Road Tripping

We're tryin to get an idea of what's going on across North America. Does anyone have anything to say about being young and queer in Halifax, Canada, in particular?

The year was 2001, and Benjie Nycum and Mike Glatze were taking a road trip. The two were boyfriends in their mid-twenties. Benjie grew up in Nova Scotia, so they had made the transcontinental trip from their home in San Francisco to visit Benjie's family in Halifax, Nova Scotia, maybe a dozen times. But this time they thought they'd do something different.
Halifax is always a friendly scene. I prefer to be open more in Hali than out where I live, a small community where everyone knows everybody. --Jason

Benjie and Mike met out in San Francisco, where they both interned at XY, a glossy magazine geared towards young gay men. They volunteered at the National Gay and Lesbian Hotline, and they even edited a book, "The XY Survival Guide: Everything You Need to Know About Being Young and Gay. As a result of these experiences, "We knew that we were living in an ivory tower in San Francisco," says Benjie. Not everyone was lucky enough to live in a big city where gay people were everywhere.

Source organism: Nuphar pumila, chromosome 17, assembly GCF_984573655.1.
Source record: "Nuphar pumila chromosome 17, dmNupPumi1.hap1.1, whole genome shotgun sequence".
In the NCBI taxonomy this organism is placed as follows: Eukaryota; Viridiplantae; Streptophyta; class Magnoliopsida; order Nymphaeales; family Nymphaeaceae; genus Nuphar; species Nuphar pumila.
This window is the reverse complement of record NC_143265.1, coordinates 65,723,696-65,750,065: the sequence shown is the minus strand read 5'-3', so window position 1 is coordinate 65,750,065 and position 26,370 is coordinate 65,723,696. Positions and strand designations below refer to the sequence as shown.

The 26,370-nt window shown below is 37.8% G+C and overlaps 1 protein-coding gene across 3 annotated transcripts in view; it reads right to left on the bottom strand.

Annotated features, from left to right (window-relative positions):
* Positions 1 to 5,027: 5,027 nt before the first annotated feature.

It's really open here. I moved here from Toronto, and I walk around like this (Keith is wearing supa-cute makeup), and I've never had anyone say anything to me here. Never any problems. --Keith

So the two made phone calls and sent emails to friends all over the country, and asked those friends to spread the word to their friends. They wanted to interview gay youth all over North America, and they wanted to post transcripts of those interviews on the web. Their friend, Teddee McGuire, set up a website, and Young Gay America (YGA) was born. They set out from Halifax with a bag lunch and cookies from Benjie's mom.
I started dating the second out gay man in my school. And since all my friends already knew him, when it became public, it wasn't like "OH MY GOD!" It was more like "OH, ISN'T THAT CUTE!" --Ken

They traveled down the east coast, stopping in Vermont, Massachusetts, D.C., Virginia, Tennessee, Alabama, Florida, Louisiana and New Mexico before heading home to California. They stopped in big cities, small cities, college campuses and a handful of small towns. "Well, we made it. We've been all over the country," they wrote in the final entry of the online log from the trip. "If we missed you in your part of the country on our travels this time around, we definitely wanna see you, and we'll be back." And they did go back.